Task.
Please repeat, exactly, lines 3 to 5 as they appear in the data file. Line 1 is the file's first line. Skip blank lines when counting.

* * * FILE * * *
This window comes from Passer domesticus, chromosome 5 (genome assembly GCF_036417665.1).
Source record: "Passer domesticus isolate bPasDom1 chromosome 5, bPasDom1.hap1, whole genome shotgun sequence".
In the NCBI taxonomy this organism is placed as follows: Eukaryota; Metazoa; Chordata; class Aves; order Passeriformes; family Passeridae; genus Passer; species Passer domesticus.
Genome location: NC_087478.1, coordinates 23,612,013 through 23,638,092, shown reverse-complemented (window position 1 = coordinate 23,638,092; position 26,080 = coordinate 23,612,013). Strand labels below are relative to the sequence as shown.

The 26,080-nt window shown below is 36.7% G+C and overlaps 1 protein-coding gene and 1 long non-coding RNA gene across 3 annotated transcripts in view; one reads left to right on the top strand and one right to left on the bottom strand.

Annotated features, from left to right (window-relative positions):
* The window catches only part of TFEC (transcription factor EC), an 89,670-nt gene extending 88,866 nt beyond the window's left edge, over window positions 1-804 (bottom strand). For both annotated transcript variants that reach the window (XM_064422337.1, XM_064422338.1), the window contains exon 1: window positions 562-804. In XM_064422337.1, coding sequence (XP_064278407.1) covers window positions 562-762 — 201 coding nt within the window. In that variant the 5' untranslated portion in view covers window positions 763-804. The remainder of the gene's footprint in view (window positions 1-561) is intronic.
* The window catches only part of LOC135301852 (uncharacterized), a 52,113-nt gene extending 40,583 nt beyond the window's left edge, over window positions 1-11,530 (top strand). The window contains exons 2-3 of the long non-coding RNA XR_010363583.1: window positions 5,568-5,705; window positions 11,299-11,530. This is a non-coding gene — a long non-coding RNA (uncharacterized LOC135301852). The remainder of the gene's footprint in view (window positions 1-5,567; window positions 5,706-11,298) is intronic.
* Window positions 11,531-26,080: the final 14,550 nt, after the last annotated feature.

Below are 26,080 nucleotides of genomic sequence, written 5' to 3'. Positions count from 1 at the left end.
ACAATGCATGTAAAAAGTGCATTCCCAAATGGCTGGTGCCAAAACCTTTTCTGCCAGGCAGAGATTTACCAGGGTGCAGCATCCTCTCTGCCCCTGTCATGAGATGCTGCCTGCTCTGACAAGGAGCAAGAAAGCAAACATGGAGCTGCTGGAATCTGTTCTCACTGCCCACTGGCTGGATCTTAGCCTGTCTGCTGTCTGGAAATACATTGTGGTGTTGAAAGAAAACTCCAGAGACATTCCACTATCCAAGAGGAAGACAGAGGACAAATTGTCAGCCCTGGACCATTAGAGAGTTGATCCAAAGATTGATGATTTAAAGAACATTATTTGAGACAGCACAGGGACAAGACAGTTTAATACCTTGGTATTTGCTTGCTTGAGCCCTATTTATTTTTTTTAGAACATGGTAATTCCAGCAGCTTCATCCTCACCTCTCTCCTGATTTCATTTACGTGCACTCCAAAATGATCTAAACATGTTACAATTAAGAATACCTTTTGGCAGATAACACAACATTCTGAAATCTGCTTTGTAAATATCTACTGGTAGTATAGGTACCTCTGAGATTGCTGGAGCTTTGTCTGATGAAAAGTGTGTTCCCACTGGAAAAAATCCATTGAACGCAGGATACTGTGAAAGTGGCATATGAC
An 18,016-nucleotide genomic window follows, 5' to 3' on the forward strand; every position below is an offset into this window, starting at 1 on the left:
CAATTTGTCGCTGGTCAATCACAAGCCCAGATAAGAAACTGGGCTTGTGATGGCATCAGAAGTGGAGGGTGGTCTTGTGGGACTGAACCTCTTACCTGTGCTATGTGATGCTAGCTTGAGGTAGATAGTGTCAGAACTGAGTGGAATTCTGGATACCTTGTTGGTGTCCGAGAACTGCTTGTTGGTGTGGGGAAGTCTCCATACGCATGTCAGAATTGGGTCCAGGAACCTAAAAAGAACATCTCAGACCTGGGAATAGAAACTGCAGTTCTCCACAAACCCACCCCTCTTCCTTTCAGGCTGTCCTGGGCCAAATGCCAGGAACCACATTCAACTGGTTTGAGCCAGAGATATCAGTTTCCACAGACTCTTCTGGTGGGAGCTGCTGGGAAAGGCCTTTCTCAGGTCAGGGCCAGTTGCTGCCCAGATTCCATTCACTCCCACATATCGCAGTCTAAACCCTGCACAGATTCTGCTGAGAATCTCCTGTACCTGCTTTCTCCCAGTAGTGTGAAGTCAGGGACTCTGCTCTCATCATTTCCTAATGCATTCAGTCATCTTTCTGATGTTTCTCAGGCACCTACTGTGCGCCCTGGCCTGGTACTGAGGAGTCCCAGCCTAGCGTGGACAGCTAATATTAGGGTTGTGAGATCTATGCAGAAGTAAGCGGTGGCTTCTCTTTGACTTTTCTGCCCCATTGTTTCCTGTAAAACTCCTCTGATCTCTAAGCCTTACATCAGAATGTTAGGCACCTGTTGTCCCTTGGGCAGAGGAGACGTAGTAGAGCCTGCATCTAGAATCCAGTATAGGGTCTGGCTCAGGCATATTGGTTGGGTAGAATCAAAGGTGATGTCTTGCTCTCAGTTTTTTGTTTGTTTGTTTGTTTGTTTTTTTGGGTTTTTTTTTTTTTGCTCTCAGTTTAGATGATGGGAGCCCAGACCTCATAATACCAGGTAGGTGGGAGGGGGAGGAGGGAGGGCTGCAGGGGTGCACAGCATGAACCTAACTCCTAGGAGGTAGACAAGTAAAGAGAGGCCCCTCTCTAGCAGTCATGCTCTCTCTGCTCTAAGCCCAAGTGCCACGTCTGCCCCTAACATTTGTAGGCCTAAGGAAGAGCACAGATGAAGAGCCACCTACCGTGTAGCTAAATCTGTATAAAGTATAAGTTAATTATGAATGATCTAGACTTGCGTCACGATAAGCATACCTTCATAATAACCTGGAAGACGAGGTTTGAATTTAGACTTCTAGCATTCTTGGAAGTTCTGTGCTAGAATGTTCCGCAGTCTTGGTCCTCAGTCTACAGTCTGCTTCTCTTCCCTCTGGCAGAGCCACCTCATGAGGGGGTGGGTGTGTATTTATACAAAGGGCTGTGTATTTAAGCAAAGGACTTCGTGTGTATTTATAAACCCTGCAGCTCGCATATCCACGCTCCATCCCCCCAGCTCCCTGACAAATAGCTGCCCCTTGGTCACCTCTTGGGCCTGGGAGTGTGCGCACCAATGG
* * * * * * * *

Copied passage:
In the NCBI taxonomy this organism is placed as follows: Eukaryota; Metazoa; Chordata; class Aves; order Passeriformes; family Passeridae; genus Passer; species Passer domesticus.
Genome location: NC_087478.1, coordinates 23,612,013 through 23,638,092, shown reverse-complemented (window position 1 = coordinate 23,638,092; position 26,080 = coordinate 23,612,013). Strand labels below are relative to the sequence as shown.

The 26,080-nt window shown below is 36.7% G+C and overlaps 1 protein-coding gene and 1 long non-coding RNA gene across 3 annotated transcripts in view; one reads left to right on the top strand and one right to left on the bottom strand.